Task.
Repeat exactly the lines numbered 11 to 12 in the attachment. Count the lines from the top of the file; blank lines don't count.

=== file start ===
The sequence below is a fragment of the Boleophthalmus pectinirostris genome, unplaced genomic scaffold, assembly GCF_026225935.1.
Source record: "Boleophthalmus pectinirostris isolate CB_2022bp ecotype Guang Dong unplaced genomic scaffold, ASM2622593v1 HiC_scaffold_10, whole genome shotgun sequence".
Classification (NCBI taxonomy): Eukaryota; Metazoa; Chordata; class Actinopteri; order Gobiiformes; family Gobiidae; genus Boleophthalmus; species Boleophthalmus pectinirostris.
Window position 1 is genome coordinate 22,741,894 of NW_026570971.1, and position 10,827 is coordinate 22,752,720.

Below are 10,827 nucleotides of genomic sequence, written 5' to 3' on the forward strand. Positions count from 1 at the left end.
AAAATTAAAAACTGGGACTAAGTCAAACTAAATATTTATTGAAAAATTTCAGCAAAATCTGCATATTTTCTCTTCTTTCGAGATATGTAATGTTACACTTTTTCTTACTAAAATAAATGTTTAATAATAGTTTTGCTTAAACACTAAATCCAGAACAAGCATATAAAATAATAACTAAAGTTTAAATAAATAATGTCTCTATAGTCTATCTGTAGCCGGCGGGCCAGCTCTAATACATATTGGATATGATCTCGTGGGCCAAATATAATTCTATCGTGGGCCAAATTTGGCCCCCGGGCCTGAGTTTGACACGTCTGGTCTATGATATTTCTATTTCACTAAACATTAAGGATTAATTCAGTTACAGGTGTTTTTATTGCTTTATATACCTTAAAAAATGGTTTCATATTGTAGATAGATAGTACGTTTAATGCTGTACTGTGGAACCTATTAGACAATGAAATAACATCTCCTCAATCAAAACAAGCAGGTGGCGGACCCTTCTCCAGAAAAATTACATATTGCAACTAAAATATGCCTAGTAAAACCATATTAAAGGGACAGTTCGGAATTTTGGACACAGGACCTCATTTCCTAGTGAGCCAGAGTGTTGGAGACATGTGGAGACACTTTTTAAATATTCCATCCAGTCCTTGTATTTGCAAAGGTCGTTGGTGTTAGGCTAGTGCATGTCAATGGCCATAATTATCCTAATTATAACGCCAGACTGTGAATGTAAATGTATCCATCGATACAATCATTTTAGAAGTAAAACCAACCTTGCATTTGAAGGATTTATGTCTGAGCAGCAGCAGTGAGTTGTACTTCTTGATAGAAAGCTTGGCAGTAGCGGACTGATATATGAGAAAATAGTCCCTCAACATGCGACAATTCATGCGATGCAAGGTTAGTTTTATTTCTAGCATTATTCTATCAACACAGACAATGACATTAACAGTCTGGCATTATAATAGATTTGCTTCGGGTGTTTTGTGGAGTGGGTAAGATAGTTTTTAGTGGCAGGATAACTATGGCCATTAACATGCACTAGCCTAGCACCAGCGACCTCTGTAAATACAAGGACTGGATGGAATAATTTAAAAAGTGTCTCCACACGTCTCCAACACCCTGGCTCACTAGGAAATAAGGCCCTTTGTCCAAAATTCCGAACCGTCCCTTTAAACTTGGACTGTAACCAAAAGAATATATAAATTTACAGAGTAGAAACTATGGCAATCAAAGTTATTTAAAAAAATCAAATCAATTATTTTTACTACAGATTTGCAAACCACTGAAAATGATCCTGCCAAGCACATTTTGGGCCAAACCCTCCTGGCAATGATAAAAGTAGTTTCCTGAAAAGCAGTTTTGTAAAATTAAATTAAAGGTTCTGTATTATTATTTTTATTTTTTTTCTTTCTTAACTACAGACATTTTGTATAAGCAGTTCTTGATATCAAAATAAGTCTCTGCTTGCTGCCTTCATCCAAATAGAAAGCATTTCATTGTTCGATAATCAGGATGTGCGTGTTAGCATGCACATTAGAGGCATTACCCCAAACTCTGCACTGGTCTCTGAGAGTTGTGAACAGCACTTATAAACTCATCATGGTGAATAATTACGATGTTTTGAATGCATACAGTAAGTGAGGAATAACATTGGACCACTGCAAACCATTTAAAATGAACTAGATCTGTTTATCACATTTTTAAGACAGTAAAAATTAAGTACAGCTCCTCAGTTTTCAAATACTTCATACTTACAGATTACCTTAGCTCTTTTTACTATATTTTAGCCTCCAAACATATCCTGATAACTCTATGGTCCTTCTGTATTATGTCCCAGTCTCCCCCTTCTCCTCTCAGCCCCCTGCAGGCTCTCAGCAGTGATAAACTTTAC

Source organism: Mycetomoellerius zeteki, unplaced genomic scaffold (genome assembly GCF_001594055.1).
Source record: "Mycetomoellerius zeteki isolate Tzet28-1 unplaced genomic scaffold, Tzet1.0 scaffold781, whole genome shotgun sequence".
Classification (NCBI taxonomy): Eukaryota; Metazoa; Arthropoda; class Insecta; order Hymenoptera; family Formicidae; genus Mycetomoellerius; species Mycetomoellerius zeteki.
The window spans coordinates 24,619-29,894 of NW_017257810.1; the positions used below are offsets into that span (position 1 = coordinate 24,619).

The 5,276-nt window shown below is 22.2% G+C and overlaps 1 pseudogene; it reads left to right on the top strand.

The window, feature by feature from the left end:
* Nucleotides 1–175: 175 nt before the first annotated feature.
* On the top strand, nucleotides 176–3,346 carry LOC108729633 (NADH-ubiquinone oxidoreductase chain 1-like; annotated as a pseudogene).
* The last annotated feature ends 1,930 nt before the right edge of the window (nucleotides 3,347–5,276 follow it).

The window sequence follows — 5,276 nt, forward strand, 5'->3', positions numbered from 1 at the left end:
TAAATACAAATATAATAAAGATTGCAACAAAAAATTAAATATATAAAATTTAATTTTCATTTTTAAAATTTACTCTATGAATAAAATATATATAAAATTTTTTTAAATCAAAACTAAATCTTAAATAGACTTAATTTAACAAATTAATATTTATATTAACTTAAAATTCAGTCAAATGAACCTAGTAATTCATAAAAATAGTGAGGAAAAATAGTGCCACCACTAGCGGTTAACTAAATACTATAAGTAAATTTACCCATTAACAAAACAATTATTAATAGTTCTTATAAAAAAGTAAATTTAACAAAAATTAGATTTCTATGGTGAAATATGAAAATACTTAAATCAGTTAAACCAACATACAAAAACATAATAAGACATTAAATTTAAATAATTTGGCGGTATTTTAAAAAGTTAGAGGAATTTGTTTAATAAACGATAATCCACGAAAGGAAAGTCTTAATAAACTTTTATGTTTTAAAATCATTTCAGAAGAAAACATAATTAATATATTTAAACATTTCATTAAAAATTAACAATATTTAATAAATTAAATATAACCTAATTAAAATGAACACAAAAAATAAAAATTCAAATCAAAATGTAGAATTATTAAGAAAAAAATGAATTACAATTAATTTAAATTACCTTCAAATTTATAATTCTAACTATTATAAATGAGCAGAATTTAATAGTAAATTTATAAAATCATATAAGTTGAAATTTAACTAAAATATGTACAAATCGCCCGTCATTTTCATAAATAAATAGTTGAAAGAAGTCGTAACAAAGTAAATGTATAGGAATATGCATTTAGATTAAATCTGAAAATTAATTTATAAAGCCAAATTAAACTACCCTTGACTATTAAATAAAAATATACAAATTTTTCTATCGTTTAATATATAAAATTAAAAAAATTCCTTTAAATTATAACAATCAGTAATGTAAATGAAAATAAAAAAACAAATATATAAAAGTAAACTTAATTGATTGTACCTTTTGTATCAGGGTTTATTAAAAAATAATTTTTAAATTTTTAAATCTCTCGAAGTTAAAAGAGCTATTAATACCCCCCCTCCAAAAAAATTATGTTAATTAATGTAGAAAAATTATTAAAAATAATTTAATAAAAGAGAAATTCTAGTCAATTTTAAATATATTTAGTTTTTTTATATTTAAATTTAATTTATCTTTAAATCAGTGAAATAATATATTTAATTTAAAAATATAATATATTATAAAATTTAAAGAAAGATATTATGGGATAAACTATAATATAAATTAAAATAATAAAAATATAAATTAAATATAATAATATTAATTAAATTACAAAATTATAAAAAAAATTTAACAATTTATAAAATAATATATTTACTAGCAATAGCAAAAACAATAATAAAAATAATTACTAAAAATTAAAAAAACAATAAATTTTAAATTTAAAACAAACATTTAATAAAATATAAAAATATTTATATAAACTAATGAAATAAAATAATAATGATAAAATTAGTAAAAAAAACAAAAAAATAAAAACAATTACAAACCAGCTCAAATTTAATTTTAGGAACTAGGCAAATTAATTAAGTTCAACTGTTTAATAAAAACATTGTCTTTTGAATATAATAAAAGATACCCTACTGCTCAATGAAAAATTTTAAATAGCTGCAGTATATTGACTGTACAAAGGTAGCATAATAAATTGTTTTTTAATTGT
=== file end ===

The 5,276-nt window shown below is 22.2% G+C and overlaps 1 pseudogene; it reads left to right on the top strand.

The window, feature by feature from the left end: